Home sealing, weatherization, and insulation are paramount, no matter the age of the home (don’t assume newer homes have everything sealed and/or properly weatherized, they may not!). Eliminate drafts and seal up any holes to the outside or into unconditioned air space. Time spent on this step will ensure your home doesn’t have to work harder to stay comfortable and will drastically cut energy bills, especially in the winter and summer. Don’t forget fireplaces, crawl spaces, and closets; all of the nooks and crannies of your home are fair game! Check out this handy guide for tips on how to weatherize your home or inquire with a professional contractor to get a bid.


Get your AC and furnace checked up at least once a year by a professional to ensure they are operating as efficiently as possible. If you have a swamp cooler, the same applies. Change your filters once every 3 months (or more frequently if there are a lot of bad air days or smoke from wildfires). Just as you tune your car periodically, treat your HVAC system the same way. It will last longer and save you money with just simple maintenance. If you have a window unit, consider upgrading to the most efficient unit you can get – although they are small, they can result in huge energy bills.


Adjust the thermostat on your water heater. Most water heaters are set by default to high, which can result in scalding hot water and unnecessary energy waste. A slight adjustment down can make a big difference and save money. This Handyman.com resource talks you through this easy step.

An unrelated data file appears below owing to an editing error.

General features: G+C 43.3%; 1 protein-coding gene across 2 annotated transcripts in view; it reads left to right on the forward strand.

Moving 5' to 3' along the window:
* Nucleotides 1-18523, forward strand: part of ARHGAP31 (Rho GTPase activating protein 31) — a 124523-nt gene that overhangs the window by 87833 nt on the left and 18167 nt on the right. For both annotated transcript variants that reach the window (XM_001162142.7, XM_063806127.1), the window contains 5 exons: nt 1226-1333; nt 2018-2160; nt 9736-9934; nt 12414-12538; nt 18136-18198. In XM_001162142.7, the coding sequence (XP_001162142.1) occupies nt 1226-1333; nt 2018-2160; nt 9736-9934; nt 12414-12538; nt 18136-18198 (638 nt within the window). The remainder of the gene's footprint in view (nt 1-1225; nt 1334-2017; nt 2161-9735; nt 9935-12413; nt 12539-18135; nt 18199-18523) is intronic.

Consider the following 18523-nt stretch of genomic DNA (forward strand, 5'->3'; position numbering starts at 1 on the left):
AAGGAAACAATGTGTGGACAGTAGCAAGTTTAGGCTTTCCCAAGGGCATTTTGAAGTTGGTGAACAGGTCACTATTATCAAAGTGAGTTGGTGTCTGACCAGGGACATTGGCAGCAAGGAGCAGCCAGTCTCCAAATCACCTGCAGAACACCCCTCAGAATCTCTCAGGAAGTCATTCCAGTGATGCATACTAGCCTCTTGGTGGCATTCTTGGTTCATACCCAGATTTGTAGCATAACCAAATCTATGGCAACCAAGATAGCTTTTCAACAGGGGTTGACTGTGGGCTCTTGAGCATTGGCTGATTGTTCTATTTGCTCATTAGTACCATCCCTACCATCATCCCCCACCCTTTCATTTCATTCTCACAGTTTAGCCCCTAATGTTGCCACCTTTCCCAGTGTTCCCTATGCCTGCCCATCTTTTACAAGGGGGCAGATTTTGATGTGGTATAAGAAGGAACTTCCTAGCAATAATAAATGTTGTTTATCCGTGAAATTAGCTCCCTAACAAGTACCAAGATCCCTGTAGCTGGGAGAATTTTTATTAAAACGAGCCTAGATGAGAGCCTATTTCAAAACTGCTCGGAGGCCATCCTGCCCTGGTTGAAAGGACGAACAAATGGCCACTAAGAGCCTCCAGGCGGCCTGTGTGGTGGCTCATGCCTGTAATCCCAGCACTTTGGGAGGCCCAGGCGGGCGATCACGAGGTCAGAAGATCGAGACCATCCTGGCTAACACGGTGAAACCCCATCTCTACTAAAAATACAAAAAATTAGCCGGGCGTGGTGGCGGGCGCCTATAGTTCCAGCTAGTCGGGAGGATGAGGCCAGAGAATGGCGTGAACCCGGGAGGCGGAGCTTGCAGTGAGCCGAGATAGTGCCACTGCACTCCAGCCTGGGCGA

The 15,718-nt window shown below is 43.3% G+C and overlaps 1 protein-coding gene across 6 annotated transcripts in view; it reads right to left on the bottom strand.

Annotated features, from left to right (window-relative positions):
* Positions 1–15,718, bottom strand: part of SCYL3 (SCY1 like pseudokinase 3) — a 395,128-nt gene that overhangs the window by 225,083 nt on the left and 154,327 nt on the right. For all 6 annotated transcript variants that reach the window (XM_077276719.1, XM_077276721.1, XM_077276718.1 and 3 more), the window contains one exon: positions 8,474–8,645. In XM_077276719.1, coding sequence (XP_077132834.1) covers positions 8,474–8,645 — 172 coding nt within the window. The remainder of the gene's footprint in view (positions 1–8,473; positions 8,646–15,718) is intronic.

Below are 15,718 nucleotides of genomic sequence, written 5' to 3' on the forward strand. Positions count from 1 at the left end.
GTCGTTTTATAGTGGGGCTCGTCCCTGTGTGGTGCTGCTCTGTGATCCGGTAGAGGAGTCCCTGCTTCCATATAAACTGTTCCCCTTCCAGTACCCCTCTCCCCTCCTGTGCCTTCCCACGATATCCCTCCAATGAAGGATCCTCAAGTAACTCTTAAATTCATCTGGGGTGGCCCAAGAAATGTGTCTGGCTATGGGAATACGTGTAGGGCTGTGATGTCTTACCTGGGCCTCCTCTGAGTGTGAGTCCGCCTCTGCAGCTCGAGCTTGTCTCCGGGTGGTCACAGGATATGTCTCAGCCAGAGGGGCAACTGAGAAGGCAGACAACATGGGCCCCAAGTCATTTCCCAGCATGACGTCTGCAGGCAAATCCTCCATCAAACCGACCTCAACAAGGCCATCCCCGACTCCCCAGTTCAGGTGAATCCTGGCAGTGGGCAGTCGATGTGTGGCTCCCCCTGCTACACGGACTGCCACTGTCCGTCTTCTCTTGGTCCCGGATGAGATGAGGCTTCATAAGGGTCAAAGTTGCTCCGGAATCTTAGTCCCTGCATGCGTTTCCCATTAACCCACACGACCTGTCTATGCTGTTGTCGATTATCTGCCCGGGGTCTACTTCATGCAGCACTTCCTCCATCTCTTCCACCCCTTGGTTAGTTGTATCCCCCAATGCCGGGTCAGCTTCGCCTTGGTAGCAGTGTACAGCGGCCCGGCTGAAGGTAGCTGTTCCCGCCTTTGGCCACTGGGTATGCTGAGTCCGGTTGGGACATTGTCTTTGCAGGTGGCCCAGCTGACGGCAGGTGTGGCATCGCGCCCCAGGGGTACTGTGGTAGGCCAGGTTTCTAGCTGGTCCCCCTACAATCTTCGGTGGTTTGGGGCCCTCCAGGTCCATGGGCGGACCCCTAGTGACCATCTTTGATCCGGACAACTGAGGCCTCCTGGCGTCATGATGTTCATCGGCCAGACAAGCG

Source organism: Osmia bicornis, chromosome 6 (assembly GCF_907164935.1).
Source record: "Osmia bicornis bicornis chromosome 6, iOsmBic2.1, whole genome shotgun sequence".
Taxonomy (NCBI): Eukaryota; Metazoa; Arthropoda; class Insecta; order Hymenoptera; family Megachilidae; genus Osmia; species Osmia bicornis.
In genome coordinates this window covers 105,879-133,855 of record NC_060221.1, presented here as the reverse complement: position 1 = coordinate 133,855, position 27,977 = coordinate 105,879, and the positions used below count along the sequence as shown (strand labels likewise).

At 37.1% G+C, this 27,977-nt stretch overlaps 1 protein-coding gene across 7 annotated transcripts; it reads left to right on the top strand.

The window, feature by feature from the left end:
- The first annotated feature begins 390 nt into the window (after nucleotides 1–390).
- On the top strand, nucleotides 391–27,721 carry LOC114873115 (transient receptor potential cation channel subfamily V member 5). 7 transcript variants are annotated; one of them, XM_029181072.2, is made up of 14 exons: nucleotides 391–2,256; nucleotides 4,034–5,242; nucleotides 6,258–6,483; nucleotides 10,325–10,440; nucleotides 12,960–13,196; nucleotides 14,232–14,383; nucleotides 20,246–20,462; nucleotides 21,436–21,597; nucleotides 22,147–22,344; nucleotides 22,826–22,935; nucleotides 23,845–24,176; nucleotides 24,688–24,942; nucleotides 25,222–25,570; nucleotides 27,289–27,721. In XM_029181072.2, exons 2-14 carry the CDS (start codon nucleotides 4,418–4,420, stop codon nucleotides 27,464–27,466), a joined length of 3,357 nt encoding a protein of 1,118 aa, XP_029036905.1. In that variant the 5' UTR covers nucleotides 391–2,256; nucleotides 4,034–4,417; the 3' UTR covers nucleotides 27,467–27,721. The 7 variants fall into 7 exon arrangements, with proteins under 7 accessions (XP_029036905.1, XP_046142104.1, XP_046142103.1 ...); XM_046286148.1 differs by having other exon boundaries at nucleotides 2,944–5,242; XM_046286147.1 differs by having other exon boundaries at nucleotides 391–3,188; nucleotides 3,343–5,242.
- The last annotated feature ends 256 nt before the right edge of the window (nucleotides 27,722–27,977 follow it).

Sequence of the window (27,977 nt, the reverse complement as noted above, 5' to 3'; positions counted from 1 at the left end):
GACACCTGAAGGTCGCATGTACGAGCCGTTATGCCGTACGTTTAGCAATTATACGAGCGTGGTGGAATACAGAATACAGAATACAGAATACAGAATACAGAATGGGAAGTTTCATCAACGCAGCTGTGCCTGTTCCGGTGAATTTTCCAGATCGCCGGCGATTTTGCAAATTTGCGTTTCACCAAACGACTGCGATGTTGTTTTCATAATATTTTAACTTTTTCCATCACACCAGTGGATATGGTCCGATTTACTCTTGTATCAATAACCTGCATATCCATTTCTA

Get a programmable thermostat and program it for optimal energy savings. Depending on the season, you can save as much as 10% a year on heating and cooling by simply turning your thermostat back 7°-10°F for 8 hours a day from its normal setting. Remember to program it for times you are away from home so you’re not heating or cooling the space for nothing. Choose newer models that are WIFI enabled and work with an app, so you can control it remotely if needed. RMP customers can get $75 cash back on a qualifying thermostat (or ask your utility about programs if you don’t use RMP).


Invest in high quality insulating blinds or thick curtains for your windows that block heat from the sun in the summer. Be sure to use passive solar (via your windows) to heat your home during the winter months during the day but remember to close the blinds at night to trap any heat you have in the house.


Use ceiling fans or portable fans whenever possible to circulate the air and minimize the amount of energy you use for heating or cooling. Be mindful of the direction of the fan during the summer and winter.


For a more extensive list, check out these helpful resources.


Go Big on Energy Savings: Invest in a Clean, Electric, Efficient Home


While most homeowners tend to focus on more cosmetic upgrades to their home, energy-related upgrades also add value to a home and make it cleaner, healthier, and more comfortable (all huge selling points for prospective buyers down the line). While Utah enjoys lower than average electricity and gas rates than other states, our prices are expected to increase, making now a great time to start investing in your home’s energy efficiency and energy performance. In addition, the use of natural gas in our homes contributes to Utah’s poor air quality and is highly harmful to our health. Whether you’re motivated by climate, clean air, the health of your family, or your energy bills, these energy upgrades have a huge impact on all of them:

  • Energy-efficient windows

  • Energy-efficient exterior doors